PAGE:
Our nostalgic summer tour of the Bartlett Arboretum & Gardens, led by Robert Bartlett to commemorate the 100 years since his grandparents purchased the North Stamford property that would soon be part of a world-renowned natural preserve
The front door is swollen shut like a new widow’s eyes, so Robert Bartlett lets himself in the back way. It has been many years since he’s visited his family’s homestead for any length of time. The years have painted everything with the patina of a familiar, yet unfamiliar look.
But when he sits down at the dining room table, he remembers what it was like when his grandparents, Francis A. and Myrtle Bartlett, lived in the little farmhouse that is now home to the Bartlett Arboretum & Gardens. His grandmother sat at the head of the table, just as he does now.
“The dinners were very formal,” Robert says. “It was sort of like the Downton Abbey experience; there were always fresh-cut flowers, and my grandmother would ring a little bell for each new course to be served.”
The blushing blooms came from her cutting garden, and the fresh eggs were gathered from the chicken coop at the end of the field. Fruit—apples, pears, plums and apricots—was plucked from the branches of the orchard’s trees. And the vegetables were grown on the property. “Across the street, where the conifer garden is, they had a wildflower garden, which was just absolutely beautiful,” he says. “All around the house, there were well-maintained gardens. It was like you lived in a fairyland.”
Robert’s memories, the tree rings of his life, take on added meaning as the arboretum celebrates the centennial of the Bartlett family homestead. It was in 1913 that Dr. Francis A. Bartlett, who founded The F.A. Bartlett Tree Expert Company in 1907, bought the first parcel of the 200-acre property that would eventually feature his world-renowned arboretum. He used the estate to study trees, including the seeds of exotic specimens sent him by the U.S. government, and he set up the arboretum in 1920.
Through the decades, the Stamford-based business that brought the world the disease-resistant Bartlett Chestnut grew in size and reputation. Today it has 1,800 employees who work in 100 offices in four countries. Robert’s father, R. A., joined the company in 1937, and in 1961 Robert took the helm. Dr. Bartlett died in 1963.
Robert will never forget the date—the grandfather he loved passed away the day before President Kennedy was assassinated. “I used to work at the arboretum in the summers, and when I got older, toward the end of my grandfather’s life, I used to come here,” he says. “We would sit outside and have long chats about things. Most of the time, he talked about his life and hoped the company would go on.
Dr. Bartlett need not have worried. Robert did, indeed, continue the family tradition, becoming president of Bartlett in 1974. But by that time, the home and property that made his childhood so magical had slipped from his grasp forever. In 1965, the state had bought the estate, preserving the original sixty-two-acre farm. The following year, the arboretum made its public debut. Nearly three decades later it was transferred to the University of Connecticut at Stamford, and in 2001, the City of Stamford assumed control, expanding the arboretum grounds to ninety-one acres.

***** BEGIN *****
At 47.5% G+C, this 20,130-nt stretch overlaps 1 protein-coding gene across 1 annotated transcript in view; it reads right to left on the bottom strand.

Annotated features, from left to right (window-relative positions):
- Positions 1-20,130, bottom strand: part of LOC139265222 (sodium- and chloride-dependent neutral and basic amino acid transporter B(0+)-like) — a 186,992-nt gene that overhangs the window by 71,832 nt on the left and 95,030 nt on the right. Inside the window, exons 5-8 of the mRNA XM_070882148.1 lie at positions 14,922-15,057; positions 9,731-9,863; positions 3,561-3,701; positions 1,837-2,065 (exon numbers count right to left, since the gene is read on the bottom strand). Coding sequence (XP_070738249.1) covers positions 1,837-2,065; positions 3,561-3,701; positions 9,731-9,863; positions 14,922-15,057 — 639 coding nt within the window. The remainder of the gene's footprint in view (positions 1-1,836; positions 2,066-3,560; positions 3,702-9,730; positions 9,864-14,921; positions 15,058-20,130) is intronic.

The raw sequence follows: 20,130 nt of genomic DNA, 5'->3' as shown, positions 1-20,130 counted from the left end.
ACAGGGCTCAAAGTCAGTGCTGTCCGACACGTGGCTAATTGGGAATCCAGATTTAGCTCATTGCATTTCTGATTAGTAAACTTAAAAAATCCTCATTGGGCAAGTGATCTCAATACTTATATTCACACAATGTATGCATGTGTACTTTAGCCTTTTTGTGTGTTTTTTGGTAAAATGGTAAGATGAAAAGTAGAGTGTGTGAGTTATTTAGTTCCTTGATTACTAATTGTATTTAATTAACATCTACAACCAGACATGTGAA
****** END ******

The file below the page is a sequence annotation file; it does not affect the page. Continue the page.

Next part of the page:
But as Robert walks around the house, he can’t help but see it as it used to be. There’s a vase of silk roses on the dining room sideboard. They remind him again of the bouquets his grandmother made. In those days, a gardener and groundskeeper lived on the property. Two to three other people helped take care of the grounds in the winter, and high school and college students rounded out the garden staff in the summer. A butler/chauffeur and maid/cook completed the household staff. “It was always immaculately maintained,” Robert says. “It looked like some English lord’s estate.”
And Robert remembers every leaf. There used to be a sugar maple by the front door. Robert can still visualize it, and to him the space looks rather bare without it. When he looks out the picture window of the living room, he can practically smell the roses and see the weeping willow and the green melon-like fruit of the pawpaw tree. Back then, there was so much greenery that it hid the caretaker’s cottage. Actually, he’d rather not see it now; a pine tree downed by Hurricane Sandy clipped its end, and he doesn’t know when or whether there will be enough money to repair it.
“My grandparents’ house is not grand,” he says, “but the grounds make it so.”
Robert shakes off the tug of the past and heads for the back door. When he gets to the kitchen, he stops again. There used to be a table in the corner. Remember the fresh eggs? Well, what really made them good was the Thomas whole-wheat toast. “I can still taste them,” he says. “My grandmother was a fabulous cook. She used to make frozen raspberry mousse from berries picked from the property. And she made mincemeat and apple and pumpkin pies.”